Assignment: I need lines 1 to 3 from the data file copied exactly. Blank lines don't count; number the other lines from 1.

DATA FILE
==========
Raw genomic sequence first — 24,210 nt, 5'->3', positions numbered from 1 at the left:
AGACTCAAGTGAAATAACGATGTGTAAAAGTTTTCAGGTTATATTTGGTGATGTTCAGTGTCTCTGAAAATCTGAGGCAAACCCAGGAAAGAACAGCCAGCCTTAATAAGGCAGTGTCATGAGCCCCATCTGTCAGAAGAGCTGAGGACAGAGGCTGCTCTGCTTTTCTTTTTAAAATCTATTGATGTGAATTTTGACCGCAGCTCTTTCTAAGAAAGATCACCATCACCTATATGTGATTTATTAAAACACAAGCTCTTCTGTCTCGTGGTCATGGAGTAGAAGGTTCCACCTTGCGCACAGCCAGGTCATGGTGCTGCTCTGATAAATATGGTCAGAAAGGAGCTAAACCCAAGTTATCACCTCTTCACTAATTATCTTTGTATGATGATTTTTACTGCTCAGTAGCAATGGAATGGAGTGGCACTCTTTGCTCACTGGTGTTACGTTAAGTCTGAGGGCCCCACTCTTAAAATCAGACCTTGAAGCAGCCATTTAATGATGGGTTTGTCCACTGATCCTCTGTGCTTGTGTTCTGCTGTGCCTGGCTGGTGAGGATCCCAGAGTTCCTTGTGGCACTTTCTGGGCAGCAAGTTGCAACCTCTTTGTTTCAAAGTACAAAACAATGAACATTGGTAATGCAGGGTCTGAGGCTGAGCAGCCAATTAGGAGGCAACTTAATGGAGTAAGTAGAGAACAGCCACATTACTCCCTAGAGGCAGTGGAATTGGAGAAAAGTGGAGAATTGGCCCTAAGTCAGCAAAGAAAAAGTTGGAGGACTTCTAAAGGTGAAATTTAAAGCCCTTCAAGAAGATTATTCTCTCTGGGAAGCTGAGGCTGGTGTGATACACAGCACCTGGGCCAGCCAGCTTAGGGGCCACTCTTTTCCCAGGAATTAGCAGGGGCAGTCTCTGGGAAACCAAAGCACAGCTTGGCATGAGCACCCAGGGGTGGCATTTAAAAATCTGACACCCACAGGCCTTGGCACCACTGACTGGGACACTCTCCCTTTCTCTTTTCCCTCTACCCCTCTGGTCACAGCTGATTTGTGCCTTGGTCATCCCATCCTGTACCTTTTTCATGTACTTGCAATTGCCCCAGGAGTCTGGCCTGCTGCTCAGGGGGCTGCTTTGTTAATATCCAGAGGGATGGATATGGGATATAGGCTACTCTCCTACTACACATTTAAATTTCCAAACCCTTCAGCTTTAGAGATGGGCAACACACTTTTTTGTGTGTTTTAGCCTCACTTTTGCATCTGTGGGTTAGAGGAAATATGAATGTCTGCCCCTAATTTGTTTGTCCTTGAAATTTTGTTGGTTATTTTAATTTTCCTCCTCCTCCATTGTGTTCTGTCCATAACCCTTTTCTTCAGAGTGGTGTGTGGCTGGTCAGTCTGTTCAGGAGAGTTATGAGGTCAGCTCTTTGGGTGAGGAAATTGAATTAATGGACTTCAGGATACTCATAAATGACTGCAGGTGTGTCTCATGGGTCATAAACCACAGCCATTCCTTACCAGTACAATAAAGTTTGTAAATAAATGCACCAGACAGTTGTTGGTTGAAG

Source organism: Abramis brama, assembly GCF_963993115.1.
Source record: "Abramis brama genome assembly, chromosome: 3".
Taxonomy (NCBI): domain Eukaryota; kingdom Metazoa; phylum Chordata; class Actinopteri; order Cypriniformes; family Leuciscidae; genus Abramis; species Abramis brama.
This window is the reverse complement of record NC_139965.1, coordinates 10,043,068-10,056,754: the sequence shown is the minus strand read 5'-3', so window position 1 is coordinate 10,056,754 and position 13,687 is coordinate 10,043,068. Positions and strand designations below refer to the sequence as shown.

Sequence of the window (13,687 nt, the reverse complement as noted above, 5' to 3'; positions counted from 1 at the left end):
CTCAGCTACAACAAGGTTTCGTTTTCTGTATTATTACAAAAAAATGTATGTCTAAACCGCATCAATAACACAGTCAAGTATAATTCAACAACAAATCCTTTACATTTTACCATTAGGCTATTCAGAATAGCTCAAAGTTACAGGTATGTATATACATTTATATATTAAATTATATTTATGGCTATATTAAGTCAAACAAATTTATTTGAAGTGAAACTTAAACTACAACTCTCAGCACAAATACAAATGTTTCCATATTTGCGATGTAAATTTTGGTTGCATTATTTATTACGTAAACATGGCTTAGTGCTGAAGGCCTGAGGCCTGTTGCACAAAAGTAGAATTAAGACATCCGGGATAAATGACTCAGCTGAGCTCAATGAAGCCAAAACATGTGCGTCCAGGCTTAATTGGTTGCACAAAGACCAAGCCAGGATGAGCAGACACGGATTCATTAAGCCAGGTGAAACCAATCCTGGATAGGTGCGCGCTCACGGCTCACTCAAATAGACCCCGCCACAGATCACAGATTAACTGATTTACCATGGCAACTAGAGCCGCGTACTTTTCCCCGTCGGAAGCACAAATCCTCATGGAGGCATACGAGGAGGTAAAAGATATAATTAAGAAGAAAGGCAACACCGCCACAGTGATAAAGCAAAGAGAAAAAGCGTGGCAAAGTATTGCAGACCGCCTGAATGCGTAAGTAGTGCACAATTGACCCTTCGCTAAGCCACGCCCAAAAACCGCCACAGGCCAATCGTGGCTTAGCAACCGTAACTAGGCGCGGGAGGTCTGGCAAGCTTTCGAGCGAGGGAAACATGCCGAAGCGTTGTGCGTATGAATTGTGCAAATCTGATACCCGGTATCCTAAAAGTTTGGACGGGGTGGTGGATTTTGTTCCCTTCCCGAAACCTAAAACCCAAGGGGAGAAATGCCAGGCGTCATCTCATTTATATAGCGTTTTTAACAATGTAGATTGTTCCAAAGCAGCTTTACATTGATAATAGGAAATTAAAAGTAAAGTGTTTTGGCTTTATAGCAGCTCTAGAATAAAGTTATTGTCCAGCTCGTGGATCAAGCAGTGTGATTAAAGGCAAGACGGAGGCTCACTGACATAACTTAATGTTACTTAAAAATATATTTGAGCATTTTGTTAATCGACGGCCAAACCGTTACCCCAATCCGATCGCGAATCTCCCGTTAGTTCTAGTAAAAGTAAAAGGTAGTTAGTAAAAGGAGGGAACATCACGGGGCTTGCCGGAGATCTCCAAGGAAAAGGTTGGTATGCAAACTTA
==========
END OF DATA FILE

Raw genomic sequence first — 24,210 nt, 5'->3', positions numbered from 1 at the left:
AGACTCAAGTGAAATAACGATGTGTAAAAGTTTTCAGGTTATATTTGGTGATGTTCAGTGTCTCTGAAAATCTGAGGCAAACCCAGGAAAGAACAGCCAGCCTTAATAAGGCAGTGTCATGAGCCCCATCTGTCAGAAGAGCTGAGGACAGAGGCTGCTCTGCTTTTCTTTTTAAAATCTATTGATGTGAATTTTGACCGCAGCTCTTTCTAAGAAAGATCACCATCACCTATATGTGATTTATTAAAACACAAGCTCTTCTGTCTCGTGGTCATGGAGTAGAAGGTTCCACCTTGCGCACAGCCAGGTCATGGTGCTGCTCTGATAAATATGGTCAGAAAGGAGCTAAACCCAAGTTATCACCTCTTCACTAATTATCTTTGTATGATGATTTTTACTGCTCAGTAGCAATGGAATGGAGTGGCACTCTTTGCTCACTGGTGTTACGTTAAGTCTGAGGGCCCCACTCTTAAAATCAGACCTTGAAGCAGCCATTTAATGATGGGTTTGTCCACTGATCCTCTGTGCTTGTGTTCTGCTGTGCCTGGCTGGTGAGGATCCCAGAGTTCCTTGTGGCACTTTCTGGGCAGCAAGTTGCAACCTCTTTGTTTCAAAGTACAAAACAATGAACATTGGTAATGCAGGGTCTGAGGCTGAGCAGCCAATTAGGAGGCAACTTAATGGAGTAAGTAGAGAACAGCCACATTACTCCCTAGAGGCAGTGGAATTGGAGAAAAGTGGAGAATTGGCCCTAAGTCAGCAAAGAAAAAGTTGGAGGACTTCTAAAGGTGAAATTTAAAGCCCTTCAAGAAGATTATTCTCTCTGGGAAGCTGAGGCTGGTGTGATACACAGCACCTGGGCCAGCCAGCTTAGGGGCCACTCTTTTCCCAGGAATTAGCAGGGGCAGTCTCTGGGAAACCAAAGCACAGCTTGGCATGAGCACCCAGGGGTGGCATTTAAAAATCTGACACCCACAGGCCTTGGCACCACTGACTGGGACACTCTCCCTTTCTCTTTTCCCTCTACCCCTCTGGTCACAGCTGATTTGTGCCTTGGTCATCCCATCCTGTACCTTTTTCATGTACTTGCAATTGCCCCAGGAGTCTGGCCTGCTGCTCAGGGGGCTGCTTTGTTAATATCCAGAGGGATGGATATGGGATATAGGCTACTCTCCTACTACACATTTAAATTTCCAAACCCTTCAGCTTTAGAGATGGGCAACACACTTTTTTGTGTGTTTTAGCCTCACTTTTGCATCTGTGGGTTAGAGGAAATATGAATGTCTGCCCCTAATTTGTTTGTCCTTGAAATTTTGTTGGTTATTTTAATTTTCCTCCTCCTCCATTGTGTTCTGTCCATAACCCTTTTCTTCAGAGTGGTGTGTGGCTGGTCAGTCTGTTCAGGAGAGTTATGAGGTCAGCTCTTTGGGTGAGGAAATTGAATTAATGGACTTCAGGATACTCATAAATGACTGCAGGTGTGTCTCATGGGTCATAAACCACAGCCATTCCTTACCAGTACAATAAAGTTTGTAAATAAATGCACCAGACAGTTGTTGGTTGAAG

Source organism: Abramis brama, assembly GCF_963993115.1.